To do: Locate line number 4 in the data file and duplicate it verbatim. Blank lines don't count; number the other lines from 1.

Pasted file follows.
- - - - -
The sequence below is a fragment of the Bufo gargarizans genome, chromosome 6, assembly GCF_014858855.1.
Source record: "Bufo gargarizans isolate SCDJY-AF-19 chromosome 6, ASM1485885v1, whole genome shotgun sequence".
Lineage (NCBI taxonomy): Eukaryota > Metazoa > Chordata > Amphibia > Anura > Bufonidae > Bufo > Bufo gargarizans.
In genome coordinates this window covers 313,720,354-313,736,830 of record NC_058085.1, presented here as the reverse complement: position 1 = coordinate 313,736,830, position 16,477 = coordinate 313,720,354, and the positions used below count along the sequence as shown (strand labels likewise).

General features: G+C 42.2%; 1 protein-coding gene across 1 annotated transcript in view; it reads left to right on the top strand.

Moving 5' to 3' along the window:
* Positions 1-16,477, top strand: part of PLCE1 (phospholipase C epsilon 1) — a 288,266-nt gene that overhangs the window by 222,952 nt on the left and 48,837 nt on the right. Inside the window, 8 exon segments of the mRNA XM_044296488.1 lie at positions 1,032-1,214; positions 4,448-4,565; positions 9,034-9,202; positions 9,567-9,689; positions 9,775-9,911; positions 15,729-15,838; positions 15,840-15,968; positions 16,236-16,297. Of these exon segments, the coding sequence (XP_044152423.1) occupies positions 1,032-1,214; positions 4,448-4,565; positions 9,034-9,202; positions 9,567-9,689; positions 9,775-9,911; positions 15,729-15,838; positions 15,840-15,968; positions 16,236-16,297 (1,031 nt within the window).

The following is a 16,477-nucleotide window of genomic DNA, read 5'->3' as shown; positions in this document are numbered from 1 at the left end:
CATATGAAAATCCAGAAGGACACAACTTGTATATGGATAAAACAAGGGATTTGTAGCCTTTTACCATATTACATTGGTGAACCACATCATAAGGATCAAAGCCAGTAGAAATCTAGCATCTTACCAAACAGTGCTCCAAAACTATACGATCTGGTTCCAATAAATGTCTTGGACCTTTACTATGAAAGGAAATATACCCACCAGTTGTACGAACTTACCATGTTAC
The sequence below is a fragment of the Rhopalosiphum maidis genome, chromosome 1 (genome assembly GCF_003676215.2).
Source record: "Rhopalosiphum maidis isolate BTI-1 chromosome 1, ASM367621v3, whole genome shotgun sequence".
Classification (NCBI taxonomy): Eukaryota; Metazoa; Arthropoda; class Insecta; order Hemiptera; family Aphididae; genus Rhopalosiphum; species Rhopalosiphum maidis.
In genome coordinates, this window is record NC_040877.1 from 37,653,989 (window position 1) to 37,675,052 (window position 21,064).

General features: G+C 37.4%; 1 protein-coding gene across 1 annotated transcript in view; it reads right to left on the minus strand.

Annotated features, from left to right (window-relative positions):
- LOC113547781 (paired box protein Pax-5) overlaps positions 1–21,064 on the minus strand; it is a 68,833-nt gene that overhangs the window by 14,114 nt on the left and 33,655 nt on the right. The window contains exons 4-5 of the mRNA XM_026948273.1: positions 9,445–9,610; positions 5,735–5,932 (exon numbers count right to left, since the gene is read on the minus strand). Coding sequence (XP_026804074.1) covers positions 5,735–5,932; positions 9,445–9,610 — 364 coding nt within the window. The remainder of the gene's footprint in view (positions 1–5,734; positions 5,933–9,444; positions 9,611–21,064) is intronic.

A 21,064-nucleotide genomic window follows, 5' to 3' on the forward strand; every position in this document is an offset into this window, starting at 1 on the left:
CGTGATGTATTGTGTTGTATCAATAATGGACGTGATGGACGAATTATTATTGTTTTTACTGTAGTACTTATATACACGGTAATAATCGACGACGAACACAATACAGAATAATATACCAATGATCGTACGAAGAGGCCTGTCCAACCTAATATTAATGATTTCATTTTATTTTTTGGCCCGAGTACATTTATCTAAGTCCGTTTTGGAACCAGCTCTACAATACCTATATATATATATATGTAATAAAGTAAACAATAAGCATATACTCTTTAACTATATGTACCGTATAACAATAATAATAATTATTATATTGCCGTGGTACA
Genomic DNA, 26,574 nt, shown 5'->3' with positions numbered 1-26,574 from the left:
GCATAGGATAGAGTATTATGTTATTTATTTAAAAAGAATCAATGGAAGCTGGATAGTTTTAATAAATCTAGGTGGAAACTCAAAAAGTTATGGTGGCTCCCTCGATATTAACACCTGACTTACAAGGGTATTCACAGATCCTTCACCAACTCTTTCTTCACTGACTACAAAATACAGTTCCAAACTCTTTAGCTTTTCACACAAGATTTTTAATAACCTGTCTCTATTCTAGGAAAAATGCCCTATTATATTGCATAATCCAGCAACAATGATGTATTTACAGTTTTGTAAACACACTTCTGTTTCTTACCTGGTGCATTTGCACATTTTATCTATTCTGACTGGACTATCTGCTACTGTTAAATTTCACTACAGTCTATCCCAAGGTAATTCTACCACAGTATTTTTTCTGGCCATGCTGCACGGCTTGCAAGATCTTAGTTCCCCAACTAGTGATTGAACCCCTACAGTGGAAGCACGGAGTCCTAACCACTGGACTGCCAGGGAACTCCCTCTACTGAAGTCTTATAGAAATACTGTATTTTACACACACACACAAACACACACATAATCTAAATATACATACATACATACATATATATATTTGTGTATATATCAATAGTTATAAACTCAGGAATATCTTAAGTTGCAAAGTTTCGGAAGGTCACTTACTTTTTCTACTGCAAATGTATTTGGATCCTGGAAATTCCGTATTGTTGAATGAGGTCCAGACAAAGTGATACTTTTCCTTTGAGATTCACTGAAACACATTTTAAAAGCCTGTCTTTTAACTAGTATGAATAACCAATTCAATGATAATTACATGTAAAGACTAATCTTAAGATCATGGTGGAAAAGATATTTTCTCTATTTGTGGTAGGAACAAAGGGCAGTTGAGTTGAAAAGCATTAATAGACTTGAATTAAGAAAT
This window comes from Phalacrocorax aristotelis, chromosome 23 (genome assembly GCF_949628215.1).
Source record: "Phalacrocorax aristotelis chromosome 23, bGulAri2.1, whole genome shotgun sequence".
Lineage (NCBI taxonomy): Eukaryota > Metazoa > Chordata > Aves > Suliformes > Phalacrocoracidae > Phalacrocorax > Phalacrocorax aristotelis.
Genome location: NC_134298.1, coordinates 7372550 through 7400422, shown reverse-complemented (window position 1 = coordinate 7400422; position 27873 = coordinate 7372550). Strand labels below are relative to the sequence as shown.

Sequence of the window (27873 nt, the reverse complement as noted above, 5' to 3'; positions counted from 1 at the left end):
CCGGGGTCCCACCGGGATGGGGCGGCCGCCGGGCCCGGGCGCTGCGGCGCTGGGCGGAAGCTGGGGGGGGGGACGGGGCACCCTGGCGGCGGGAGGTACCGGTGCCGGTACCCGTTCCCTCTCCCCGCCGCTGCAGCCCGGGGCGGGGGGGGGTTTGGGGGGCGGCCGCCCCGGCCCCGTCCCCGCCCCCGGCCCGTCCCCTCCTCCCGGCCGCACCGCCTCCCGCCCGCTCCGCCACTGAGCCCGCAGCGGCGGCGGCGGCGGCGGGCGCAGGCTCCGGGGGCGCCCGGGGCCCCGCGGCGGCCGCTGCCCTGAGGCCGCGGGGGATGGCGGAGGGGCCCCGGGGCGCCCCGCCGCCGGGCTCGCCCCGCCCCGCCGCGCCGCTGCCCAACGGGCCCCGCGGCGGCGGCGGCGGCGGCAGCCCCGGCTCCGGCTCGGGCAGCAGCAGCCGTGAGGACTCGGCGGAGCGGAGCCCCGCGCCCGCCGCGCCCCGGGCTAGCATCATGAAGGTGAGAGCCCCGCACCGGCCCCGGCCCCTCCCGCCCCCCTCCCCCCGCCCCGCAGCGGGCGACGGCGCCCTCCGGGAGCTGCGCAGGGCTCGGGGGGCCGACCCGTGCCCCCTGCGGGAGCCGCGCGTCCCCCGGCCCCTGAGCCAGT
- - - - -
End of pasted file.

In genome coordinates this window covers 313,720,354-313,736,830 of record NC_058085.1, presented here as the reverse complement: position 1 = coordinate 313,736,830, position 16,477 = coordinate 313,720,354, and the positions used below count along the sequence as shown (strand labels likewise).